Philosophy, vision and mission
The success of every organisation depends heavily on the way it is structured and managed in terms of its policy and philosophy. Today we all need a vision. Visions are the road-maps of the mind; they are the targets towards which everyone is travelling. Without vision we must constantly depend on others for motivation and guidance; without it, we wander in the dark.
Organisations themselves need visions. It is essential for everyone in the organisation, from top to bottom, to have a vision of where it is headed and how it plans to get there. Visions are sometimes called mission statements. It is the responsibility of each administrator to lead others towards the organisation's vision.
Your job as a leader is to help others to see the vision, to want it and to reach it. You must do this because all members of the team contribute to its success. As a leader you must be able to describe accurately the vision of your organisation in words that can be understood and passed on to others: your organisation is strong when all team members strive for a common goal.
A primary task of the administrator is to manage the various roles of team members. With a thorough understanding of what each role contributes (potentials, skills, specialisations), and of the differences between roles, the administrator promotes effective and professional team functioning.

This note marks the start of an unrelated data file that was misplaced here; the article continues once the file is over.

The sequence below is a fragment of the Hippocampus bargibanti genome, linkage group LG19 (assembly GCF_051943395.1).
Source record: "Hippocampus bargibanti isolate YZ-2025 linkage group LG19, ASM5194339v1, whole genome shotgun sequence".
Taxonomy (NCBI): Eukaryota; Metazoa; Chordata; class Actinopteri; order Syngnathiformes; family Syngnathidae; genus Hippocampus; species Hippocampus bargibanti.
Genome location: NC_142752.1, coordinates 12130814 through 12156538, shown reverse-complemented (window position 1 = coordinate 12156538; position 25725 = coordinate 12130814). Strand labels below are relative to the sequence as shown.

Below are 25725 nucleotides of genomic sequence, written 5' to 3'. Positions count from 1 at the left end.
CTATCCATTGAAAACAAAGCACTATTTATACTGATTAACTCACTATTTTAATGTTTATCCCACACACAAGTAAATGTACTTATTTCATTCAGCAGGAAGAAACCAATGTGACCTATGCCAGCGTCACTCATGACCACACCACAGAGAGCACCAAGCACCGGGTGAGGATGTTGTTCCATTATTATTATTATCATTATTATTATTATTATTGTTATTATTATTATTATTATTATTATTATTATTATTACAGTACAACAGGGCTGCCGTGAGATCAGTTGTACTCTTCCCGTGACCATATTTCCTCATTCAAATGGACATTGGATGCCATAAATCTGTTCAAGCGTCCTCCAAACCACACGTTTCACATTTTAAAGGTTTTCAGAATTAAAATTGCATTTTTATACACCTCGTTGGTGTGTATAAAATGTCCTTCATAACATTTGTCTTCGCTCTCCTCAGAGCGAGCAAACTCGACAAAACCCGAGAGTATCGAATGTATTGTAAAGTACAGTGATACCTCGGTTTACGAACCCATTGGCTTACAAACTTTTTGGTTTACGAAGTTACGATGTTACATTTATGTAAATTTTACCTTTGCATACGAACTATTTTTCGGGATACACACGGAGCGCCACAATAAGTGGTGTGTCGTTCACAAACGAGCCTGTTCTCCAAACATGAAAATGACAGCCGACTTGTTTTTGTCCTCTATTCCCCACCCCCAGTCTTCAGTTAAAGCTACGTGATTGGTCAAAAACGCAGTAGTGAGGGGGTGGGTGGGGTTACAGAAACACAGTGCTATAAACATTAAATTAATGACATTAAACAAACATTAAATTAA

Child care administrators (principals, department heads, supervisors, etc.) are generally seen to be middle managers, people who concern themselves with policy decisions, capital development, programme formulation, planning and maintenance of organisational systems, as well as with middle management functions such as negotiation, advocacy, reporting and recommending.
Child and youth care workers' roles
The quality of child care practice is the foundation of any child care organisation. Whereas child care administrators provide a holistic organisational management system, child care workers provide a specialised system of management of children. While the child is resident, the child care worker assumes the role of his or her 'most significant adult', ensuring the meeting of the physical, social, cognitive and spiritual needs of the child. Theirs is a professional role. They work with difficult children and youth. They have great responsibility and accountability to the parents and the community. They are under tremendous pressure to be good role models. They are certainly not 'glorified nannies' or housekeepers waiting the in background to make tea and sandwiches for visitors.